A CNBC reporter since 1990, Bob Pisani has reported on Wall Street and the stock market from the floor of the New York Stock Exchange for more than a decade. Pisani covered the real estate market for CNBC from 1990-1995, then moved on to cover corporate management issues before moving to the New York Stock Exchange in 1997.
He was nominated twice for a "CableACE Award"—in 1993 and 1995.
In 2013, he won Third Place in the National Headliner Awards in the Business and Consumer Reporting category for his documentary on the diamond business, "The Diamond Rush."
In 2014, Bob was honored with a Recognition Award from the Market Technicians Association for "steadfast efforts to integrate technical analysis into financial decision making, journalism and reporting."
Prior to joining CNBC, Pisani co-authored "Investing in Land: How to Be a Successful Developer." He and his father taught a course in real estate development at the Wharton School of Business at the University of Pennsylvania from 1987-1992. Pisani learned the real estate business from his father, Ralph Pisani, a retired real estate developer.
Follow Bob Pisani on Twitter @BobPisani.
Futures drop on GDP; can "preliminary" numbers really be trusted? Good news! The decline in second quarter GDP was better than expected (down 1 percent). It's the fourth drop in a row (the longest since quarterly records began in 1947). So why did S&P futures drop about 5 points on the news?
Ah, we're back to the Good Old Days...of last week. Stock futures have been higher all night...the dollar is down after a two-day rally, the Shanghai Composite Index has rallied 1.7 percent after dropping 5 percent yesterday after the People's Bank of China assured investors that they would keep a relatively loose monetary policy, commodities are rallying...initial jobless claims were about inline with expectations.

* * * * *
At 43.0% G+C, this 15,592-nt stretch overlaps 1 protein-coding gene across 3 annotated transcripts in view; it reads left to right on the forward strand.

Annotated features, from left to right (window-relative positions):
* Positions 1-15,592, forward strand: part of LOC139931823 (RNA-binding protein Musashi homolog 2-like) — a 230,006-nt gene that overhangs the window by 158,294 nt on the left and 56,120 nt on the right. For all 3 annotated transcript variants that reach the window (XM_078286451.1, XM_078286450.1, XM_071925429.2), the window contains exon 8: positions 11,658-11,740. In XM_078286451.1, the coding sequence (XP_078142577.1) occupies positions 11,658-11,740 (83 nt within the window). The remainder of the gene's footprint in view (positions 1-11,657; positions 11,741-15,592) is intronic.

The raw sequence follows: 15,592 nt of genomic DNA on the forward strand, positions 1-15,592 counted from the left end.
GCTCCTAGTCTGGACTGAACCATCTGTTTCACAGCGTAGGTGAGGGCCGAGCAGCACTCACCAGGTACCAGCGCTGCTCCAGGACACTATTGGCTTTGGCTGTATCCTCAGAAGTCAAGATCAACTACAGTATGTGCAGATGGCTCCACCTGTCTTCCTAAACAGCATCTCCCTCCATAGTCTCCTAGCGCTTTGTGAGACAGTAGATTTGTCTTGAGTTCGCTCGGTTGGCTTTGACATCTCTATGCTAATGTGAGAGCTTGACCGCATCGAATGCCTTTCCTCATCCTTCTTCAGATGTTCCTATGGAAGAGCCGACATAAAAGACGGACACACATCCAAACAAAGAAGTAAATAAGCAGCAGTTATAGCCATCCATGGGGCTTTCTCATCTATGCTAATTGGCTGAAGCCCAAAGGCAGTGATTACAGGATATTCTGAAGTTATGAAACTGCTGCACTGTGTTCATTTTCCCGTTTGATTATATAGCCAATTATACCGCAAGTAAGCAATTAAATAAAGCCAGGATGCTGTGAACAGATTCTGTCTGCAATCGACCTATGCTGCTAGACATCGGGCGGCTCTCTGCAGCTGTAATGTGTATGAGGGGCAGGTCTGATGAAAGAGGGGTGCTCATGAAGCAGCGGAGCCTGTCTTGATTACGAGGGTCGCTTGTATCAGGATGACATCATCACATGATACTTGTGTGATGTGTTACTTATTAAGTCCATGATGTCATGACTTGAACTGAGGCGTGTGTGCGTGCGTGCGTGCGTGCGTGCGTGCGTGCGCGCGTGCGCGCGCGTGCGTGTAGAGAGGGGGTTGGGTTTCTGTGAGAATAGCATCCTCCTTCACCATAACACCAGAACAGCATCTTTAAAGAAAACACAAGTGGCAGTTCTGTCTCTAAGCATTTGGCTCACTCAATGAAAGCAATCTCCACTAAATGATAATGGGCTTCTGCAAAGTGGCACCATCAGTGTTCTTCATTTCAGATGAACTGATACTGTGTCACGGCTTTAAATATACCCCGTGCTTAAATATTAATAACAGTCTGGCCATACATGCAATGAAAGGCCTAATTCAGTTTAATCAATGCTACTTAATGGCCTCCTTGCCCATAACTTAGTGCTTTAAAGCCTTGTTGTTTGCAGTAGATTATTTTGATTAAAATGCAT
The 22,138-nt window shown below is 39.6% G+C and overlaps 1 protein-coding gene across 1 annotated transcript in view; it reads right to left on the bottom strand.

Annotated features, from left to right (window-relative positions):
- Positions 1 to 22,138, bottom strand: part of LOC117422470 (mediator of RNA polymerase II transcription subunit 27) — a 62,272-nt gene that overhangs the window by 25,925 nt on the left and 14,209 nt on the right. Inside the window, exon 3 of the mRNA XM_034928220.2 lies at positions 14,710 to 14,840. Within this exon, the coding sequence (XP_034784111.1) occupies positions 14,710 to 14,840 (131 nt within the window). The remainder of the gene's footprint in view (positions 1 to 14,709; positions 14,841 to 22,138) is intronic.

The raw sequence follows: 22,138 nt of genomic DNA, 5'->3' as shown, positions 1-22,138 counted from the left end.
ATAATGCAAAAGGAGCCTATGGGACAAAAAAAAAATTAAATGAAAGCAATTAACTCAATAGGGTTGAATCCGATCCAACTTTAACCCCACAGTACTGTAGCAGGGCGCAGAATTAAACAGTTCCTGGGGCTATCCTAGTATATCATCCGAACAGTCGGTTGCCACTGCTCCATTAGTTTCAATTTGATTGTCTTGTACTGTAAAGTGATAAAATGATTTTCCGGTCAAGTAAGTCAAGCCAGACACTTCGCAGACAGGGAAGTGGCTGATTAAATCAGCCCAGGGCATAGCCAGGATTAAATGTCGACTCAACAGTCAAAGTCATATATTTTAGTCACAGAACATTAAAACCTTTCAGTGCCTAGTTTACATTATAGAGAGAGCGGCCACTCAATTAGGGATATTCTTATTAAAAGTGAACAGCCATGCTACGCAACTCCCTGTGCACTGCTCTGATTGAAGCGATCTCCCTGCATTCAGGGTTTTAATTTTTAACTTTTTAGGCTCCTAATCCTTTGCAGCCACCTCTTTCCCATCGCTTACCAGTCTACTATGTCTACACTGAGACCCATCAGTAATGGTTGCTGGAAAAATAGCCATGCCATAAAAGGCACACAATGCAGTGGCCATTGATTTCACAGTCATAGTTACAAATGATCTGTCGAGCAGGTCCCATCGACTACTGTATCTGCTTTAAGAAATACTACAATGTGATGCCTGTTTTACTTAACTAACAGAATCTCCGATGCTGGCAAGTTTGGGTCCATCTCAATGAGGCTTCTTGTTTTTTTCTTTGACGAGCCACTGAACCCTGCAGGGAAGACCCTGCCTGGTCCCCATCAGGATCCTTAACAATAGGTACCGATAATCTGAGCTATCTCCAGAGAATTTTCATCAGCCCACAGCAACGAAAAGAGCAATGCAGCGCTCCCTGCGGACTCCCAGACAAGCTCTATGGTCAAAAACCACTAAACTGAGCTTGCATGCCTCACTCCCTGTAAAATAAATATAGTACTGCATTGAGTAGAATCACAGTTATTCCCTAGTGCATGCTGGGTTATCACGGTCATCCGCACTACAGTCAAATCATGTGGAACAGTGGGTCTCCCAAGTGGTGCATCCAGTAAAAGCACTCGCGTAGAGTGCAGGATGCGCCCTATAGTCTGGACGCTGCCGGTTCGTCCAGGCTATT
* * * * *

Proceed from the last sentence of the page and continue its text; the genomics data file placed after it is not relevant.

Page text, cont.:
Many traders believe that day traders are a factor in the market's resilience. Under this theory, traders come in mid-morning and short the market aggressively, but many must cover by the end of the day, which has created a natural upward bias.
Companies that provide laboratory services are down late in the day on talk that the the new Senate Finance Committee bill on healthcare will contain a co-pay for labs that will save some $20 billion over 10 years, which may put pressure on profits of those companies.
Stocks must trade at some multiple of earnings acceptable to investors, and the numbers are coming down faster than usual.
Retail: good or bad?
Doubleline's Jeff Gundlach has entered the ETF business. His DoubleLine Total Return Tactical ETF had a respectable debut Tuesday.
Big indices are far above their 50-day moving averages. When these indices get too far from that average, there is a reversion to the mean.
Most analysts have rarely met a stock they didn't like, or at least weren't willing to hang out with for a while.
Some energy-linked stocks have sold off unfairly, presenting a good buying opportunity, according to a renewables pro.
The U.S. may not be as strong as investors think because it is growing overly dependent on the consumer for economic growth, Jim O'Neill tells CNBC.